Podcast

Podcast: MLC, eMLC, SLC, TLC – what they are and what they’re good for

Flash is the hot topic in storage right now. It offers read and write speeds up to hundreds of times faster than spinning disk hard disk drives (HDDs). 

That flash SSD has arisen now is fortuitous, as virtualisation of servers and particularly desktops have provided a need for increased storage I/O.

But, what are the different types of flash storage available, and what business IT use cases are they suited to? In this podcast, I go through the basics of flash storage technology and give a rundown of multi-level cell (MLC), enterprise multi-level cell (eMLC), single-level cell (SLC) and triple-level cell (TLC) flash, commenting on their place in the market and the use cases they are suited to.

 

Flash SSD basics

The advantages of flash storage, compared with electro-mechanical HDDs, are the result of their complete lack of moving parts. HDDs have spinning magnetic platters and heads that move across them to read and write. It is that movement by these two components that makes the HDD such a laggard when compared with flash.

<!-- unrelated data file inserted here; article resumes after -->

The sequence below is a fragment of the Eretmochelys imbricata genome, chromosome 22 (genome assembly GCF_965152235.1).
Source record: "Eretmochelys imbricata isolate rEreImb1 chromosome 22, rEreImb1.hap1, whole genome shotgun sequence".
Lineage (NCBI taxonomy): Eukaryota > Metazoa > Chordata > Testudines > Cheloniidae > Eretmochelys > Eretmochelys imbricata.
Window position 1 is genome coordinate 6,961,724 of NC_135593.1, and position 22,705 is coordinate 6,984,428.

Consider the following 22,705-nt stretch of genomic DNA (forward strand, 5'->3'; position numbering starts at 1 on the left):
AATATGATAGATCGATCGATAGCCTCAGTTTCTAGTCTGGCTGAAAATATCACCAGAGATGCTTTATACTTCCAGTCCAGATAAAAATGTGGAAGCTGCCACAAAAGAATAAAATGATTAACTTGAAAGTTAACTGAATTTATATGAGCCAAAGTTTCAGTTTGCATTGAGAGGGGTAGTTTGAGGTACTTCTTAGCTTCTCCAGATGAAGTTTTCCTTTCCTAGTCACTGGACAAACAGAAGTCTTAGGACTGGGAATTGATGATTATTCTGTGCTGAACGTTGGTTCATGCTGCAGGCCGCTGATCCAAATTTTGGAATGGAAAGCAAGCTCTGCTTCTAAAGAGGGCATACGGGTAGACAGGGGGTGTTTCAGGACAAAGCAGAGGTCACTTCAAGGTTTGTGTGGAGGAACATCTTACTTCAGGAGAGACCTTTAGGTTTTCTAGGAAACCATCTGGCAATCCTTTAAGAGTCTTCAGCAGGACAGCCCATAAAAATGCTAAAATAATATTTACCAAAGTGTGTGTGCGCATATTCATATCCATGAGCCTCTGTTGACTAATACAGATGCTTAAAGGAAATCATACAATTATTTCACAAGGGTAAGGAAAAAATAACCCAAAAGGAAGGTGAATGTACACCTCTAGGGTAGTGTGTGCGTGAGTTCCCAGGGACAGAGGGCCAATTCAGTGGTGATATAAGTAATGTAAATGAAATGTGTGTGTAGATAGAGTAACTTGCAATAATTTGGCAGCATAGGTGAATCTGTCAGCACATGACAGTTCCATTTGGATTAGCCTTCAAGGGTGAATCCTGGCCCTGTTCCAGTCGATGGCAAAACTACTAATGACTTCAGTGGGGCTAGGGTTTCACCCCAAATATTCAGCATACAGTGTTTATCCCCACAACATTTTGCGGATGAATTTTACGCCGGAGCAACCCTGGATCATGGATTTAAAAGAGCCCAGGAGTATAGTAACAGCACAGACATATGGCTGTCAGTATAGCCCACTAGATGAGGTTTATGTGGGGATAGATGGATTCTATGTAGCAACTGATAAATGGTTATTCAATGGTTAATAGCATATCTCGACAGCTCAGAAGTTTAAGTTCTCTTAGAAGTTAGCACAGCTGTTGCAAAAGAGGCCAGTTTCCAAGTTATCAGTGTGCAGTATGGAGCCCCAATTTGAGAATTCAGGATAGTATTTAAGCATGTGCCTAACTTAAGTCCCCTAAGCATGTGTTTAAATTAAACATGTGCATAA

Flash storage, by contrast, omits all the moving parts, and reads and writes directly to transistors, also known as cells, in the flash chip. At the most fundamental level, it is the turning on or off of electrical charge that provide the 1 or 0 and the building block of data storage in flash.

But here is also where the Achilles heel of flash resides. An HDD head simply flips magnetic 1s and 0s to change the state of its most fundamental unit of storage, and there is no difference between reads and writes at that level of operations.

Flash is different when it comes to writes, and must erase what already exists before writing a new state to the cell. And every time that operation happens the chip suffers degradation that shortens its life.

And in reality, flash – and HDD for that matter – do not just operate with a bunch of discrete 1s and 0s being written and read at cell level. Cells form, for example, 4kb pages and bigger blocks of, say 128kb or higher. So, to accommodate data on a flash chip, a lot of background erases, writes and moves and tidying up have to take place, all of which multiplies the amount of wear.